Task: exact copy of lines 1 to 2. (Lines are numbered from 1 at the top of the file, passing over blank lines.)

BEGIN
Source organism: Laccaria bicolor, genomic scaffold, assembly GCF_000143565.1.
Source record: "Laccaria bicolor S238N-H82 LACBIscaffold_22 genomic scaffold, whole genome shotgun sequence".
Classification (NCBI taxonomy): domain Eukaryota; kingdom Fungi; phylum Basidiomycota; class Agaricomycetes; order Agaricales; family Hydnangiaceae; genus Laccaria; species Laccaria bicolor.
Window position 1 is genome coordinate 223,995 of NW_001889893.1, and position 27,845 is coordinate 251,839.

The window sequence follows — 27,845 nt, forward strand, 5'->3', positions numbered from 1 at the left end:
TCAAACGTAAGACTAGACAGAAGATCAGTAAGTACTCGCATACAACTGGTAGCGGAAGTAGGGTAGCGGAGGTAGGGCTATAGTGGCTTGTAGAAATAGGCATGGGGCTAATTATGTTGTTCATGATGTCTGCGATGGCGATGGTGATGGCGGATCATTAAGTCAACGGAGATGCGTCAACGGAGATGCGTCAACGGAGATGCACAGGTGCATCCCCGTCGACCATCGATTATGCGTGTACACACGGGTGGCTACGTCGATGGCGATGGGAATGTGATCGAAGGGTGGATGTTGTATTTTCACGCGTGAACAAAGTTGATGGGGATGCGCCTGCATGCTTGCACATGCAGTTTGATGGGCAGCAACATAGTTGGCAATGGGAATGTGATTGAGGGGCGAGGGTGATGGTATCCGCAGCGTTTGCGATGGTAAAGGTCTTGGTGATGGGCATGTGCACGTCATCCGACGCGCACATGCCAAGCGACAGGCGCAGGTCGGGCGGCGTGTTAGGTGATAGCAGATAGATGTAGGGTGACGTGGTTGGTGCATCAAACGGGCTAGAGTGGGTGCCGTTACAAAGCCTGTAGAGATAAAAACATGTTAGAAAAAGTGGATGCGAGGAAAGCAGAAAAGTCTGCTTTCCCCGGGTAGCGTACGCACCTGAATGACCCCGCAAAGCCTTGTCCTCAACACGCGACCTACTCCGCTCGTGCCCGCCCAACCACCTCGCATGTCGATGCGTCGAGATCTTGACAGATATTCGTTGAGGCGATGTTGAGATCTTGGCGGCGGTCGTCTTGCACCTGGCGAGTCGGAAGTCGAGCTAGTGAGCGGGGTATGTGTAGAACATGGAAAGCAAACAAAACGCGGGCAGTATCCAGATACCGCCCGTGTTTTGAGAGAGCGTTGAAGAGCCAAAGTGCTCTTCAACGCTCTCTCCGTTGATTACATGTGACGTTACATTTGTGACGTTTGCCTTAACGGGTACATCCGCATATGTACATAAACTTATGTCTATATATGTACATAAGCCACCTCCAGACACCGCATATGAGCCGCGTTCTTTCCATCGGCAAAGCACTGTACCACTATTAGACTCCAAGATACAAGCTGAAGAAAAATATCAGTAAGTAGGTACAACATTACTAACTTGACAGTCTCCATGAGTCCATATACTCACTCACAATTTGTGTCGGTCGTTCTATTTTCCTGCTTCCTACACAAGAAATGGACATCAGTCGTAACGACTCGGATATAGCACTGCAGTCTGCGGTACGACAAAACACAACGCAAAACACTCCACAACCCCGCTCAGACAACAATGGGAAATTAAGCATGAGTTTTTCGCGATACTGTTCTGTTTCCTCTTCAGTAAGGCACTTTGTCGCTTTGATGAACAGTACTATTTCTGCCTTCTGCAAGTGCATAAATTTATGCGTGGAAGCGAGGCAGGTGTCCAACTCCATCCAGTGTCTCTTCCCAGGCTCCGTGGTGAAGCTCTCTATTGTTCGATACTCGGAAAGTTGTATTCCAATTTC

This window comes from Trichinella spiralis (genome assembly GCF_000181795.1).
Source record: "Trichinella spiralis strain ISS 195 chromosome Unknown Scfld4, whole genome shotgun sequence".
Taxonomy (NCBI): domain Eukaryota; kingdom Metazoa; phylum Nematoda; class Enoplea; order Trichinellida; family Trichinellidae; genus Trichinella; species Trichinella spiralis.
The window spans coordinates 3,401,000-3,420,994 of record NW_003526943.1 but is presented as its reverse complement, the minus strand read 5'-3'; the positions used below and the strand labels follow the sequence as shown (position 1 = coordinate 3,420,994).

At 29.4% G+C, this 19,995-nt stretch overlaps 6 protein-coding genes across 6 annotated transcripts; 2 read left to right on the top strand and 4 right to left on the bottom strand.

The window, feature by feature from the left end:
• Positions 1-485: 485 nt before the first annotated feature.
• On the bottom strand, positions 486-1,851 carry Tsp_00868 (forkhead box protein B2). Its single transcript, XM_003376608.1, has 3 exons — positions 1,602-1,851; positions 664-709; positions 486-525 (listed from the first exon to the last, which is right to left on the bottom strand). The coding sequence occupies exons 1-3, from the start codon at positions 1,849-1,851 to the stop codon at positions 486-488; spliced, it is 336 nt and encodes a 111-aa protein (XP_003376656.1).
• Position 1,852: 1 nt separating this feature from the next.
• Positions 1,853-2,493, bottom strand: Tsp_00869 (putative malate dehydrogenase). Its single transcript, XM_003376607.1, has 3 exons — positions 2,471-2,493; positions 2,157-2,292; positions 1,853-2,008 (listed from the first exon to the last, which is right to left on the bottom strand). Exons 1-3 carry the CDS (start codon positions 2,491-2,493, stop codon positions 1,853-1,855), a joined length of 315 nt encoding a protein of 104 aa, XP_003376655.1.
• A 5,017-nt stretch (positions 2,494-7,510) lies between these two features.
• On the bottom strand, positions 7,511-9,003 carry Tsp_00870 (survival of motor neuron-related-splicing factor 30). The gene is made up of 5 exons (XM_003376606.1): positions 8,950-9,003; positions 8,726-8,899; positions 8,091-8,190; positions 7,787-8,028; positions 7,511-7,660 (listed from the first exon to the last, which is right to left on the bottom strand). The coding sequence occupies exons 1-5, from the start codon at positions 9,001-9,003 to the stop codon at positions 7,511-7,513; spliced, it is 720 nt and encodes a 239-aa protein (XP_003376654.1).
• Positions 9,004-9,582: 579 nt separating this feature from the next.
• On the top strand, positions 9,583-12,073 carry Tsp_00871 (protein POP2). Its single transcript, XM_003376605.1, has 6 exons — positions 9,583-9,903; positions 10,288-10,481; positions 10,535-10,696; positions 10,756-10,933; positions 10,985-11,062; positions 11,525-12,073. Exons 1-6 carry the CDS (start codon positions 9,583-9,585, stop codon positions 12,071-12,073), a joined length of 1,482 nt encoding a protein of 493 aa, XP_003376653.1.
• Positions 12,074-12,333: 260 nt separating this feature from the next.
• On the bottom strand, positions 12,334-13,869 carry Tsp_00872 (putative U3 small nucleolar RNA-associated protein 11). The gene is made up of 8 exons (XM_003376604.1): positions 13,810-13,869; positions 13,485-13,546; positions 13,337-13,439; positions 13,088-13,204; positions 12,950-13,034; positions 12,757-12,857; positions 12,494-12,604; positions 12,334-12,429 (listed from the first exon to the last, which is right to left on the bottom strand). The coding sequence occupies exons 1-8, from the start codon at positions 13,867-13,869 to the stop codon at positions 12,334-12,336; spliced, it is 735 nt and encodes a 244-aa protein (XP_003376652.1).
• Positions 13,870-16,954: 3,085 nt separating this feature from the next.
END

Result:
Source organism: Laccaria bicolor, genomic scaffold, assembly GCF_000143565.1.
Source record: "Laccaria bicolor S238N-H82 LACBIscaffold_22 genomic scaffold, whole genome shotgun sequence".